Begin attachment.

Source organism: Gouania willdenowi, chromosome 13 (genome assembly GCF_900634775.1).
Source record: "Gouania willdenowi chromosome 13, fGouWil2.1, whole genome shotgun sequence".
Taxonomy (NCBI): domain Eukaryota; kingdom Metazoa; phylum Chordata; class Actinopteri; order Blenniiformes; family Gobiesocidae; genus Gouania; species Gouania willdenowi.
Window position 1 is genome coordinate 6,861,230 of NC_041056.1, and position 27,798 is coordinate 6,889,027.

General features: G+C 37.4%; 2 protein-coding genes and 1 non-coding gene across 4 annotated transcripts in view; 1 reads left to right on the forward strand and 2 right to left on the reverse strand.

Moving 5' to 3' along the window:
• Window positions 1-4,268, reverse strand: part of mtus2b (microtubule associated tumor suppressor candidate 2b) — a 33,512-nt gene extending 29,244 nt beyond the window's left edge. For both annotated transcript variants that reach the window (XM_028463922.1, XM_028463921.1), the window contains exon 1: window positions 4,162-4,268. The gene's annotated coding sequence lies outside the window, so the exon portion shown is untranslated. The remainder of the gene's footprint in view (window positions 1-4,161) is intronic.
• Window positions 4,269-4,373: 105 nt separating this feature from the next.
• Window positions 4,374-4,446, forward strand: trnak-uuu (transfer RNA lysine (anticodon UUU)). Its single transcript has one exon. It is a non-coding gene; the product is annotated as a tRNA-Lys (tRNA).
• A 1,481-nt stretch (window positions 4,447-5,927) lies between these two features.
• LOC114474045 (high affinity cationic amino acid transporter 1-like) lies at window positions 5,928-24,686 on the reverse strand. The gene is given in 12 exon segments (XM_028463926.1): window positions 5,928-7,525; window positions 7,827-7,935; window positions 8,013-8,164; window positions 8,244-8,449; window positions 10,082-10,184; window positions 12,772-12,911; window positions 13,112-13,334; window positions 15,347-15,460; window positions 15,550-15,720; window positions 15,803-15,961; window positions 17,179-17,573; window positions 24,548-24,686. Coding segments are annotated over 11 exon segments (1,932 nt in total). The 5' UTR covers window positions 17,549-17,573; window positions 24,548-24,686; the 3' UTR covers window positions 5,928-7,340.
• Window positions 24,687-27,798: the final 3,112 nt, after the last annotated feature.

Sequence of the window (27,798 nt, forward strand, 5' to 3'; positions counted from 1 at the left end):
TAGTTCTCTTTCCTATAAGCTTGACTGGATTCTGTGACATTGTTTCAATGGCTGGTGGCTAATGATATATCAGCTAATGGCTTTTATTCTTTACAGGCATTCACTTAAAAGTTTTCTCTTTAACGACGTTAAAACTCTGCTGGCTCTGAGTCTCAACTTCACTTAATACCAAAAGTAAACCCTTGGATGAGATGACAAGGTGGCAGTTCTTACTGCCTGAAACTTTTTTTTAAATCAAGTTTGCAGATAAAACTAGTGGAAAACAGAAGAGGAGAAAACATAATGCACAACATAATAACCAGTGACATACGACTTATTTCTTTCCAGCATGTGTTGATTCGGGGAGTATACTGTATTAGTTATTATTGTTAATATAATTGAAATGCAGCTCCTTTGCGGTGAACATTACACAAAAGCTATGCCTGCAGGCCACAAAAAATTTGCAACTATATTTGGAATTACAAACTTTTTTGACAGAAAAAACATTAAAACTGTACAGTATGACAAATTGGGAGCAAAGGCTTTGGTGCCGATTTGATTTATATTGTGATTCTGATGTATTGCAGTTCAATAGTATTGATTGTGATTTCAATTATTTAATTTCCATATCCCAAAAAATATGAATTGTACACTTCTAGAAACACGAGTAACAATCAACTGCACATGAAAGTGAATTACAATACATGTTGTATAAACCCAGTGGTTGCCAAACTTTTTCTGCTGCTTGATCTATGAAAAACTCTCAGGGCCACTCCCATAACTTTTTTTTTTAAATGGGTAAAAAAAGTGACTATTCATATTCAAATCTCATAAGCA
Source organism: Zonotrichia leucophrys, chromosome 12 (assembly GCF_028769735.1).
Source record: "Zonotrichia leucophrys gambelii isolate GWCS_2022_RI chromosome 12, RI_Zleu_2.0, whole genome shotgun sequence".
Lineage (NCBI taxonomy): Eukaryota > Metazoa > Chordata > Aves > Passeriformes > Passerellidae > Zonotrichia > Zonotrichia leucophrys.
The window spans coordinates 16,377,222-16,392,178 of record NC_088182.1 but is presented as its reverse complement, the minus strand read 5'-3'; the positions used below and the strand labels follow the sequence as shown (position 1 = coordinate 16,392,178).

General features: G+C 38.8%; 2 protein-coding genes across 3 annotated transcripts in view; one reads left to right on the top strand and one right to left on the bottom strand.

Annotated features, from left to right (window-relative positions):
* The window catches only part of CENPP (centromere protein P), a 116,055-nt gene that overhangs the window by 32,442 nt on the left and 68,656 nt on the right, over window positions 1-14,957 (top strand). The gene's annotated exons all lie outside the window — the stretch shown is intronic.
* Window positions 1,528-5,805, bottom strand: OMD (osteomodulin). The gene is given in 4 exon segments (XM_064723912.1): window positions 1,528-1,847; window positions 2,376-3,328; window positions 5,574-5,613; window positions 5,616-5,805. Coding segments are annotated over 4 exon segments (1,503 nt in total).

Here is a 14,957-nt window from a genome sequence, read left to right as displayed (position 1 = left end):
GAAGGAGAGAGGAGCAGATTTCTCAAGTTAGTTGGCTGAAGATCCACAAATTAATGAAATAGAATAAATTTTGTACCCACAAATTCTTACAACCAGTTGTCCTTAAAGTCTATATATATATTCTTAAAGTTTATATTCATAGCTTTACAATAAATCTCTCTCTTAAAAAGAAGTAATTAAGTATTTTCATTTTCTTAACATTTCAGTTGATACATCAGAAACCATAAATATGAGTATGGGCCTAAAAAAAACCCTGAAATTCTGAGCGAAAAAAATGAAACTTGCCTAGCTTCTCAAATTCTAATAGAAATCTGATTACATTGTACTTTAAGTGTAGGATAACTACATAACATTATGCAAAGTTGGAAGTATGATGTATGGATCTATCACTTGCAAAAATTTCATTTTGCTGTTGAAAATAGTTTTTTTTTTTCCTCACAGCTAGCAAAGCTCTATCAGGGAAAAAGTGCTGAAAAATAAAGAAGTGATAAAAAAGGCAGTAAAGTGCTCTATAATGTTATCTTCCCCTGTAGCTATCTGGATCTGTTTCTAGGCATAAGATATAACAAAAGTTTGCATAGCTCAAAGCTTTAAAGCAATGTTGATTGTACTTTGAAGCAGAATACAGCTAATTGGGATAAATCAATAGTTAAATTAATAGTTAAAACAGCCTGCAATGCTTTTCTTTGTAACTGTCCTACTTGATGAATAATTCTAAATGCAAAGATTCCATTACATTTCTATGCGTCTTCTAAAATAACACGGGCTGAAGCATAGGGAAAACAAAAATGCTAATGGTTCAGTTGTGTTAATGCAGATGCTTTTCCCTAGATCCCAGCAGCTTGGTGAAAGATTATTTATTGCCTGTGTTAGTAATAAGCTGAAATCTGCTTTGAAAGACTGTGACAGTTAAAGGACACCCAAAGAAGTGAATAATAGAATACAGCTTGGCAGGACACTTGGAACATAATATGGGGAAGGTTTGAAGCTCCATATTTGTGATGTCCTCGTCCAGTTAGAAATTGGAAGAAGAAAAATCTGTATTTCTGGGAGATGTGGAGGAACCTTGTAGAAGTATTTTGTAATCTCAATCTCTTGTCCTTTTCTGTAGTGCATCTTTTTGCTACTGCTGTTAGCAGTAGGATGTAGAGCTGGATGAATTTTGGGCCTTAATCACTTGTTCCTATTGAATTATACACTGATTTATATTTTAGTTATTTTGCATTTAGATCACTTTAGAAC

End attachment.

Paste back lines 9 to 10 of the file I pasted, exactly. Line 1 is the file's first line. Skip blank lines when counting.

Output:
• Window positions 4,374-4,446, forward strand: trnak-uuu (transfer RNA lysine (anticodon UUU)). Its single transcript has one exon. It is a non-coding gene; the product is annotated as a tRNA-Lys (tRNA).
• A 1,481-nt stretch (window positions 4,447-5,927) lies between these two features.